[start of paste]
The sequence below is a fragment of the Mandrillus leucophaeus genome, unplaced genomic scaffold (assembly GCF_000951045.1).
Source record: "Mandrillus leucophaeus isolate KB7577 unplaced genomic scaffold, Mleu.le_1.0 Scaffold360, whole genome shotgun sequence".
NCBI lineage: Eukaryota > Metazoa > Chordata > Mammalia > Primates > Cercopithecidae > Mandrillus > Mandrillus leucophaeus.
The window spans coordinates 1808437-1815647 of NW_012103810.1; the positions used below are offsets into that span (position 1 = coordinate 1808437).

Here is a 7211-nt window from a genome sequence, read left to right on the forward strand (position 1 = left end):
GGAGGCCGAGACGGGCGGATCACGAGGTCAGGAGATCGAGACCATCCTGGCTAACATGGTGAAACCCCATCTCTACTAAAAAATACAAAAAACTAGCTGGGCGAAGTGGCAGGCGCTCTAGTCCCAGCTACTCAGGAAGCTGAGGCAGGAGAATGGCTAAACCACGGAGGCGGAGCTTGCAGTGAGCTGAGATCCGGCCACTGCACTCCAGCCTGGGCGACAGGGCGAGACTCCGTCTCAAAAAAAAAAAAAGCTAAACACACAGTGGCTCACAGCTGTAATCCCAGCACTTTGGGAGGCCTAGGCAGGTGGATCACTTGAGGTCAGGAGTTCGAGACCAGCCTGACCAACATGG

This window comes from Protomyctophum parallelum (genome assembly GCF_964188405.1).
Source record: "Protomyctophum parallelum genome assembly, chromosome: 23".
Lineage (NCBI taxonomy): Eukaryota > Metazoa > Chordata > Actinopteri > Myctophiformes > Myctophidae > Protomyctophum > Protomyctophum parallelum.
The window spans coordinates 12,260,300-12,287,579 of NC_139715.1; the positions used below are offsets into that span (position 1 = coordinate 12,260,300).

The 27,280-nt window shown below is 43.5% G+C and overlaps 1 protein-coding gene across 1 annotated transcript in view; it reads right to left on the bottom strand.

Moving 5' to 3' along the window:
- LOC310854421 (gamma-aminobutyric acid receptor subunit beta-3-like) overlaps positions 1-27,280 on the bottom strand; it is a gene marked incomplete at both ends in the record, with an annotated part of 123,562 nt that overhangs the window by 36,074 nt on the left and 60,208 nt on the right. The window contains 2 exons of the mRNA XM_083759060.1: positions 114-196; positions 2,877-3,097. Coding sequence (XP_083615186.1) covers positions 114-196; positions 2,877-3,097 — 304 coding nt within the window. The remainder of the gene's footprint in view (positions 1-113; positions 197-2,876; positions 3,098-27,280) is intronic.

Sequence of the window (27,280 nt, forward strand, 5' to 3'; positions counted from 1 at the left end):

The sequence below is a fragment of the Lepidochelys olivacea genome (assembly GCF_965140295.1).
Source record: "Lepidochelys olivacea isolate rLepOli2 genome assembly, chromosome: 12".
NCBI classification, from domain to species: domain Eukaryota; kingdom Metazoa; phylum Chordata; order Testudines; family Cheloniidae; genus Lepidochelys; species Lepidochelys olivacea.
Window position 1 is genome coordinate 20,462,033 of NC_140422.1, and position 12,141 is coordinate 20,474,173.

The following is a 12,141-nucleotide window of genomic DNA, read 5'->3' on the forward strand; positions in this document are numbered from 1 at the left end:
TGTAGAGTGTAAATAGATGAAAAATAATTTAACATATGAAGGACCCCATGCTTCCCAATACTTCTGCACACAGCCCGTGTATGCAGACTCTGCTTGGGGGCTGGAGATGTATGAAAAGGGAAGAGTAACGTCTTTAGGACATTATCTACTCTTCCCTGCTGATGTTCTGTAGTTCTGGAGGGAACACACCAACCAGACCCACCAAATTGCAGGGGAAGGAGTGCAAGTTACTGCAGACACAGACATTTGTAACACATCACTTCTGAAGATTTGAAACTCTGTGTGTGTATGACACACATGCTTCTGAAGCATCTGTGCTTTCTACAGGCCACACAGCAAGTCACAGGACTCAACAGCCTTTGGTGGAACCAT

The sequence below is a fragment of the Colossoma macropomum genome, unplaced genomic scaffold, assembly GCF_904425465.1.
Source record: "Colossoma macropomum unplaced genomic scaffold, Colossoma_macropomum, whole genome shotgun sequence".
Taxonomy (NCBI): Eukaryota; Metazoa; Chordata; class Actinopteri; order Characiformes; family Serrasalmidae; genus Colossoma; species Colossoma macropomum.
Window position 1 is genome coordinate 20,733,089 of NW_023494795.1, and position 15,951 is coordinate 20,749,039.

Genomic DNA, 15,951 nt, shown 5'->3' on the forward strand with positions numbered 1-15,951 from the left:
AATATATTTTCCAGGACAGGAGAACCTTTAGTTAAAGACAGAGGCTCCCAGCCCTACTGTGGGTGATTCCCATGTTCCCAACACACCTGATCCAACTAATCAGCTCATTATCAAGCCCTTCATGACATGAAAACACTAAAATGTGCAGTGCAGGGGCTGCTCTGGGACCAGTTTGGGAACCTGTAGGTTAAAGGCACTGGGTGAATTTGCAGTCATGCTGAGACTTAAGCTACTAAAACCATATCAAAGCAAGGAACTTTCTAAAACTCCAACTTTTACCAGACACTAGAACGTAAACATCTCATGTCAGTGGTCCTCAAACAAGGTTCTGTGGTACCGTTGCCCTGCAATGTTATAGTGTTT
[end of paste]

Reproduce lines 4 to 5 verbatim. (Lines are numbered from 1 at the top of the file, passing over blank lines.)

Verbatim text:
The window spans coordinates 1808437-1815647 of NW_012103810.1; the positions used below are offsets into that span (position 1 = coordinate 1808437).

Here is a 7211-nt window from a genome sequence, read left to right on the forward strand (position 1 = left end):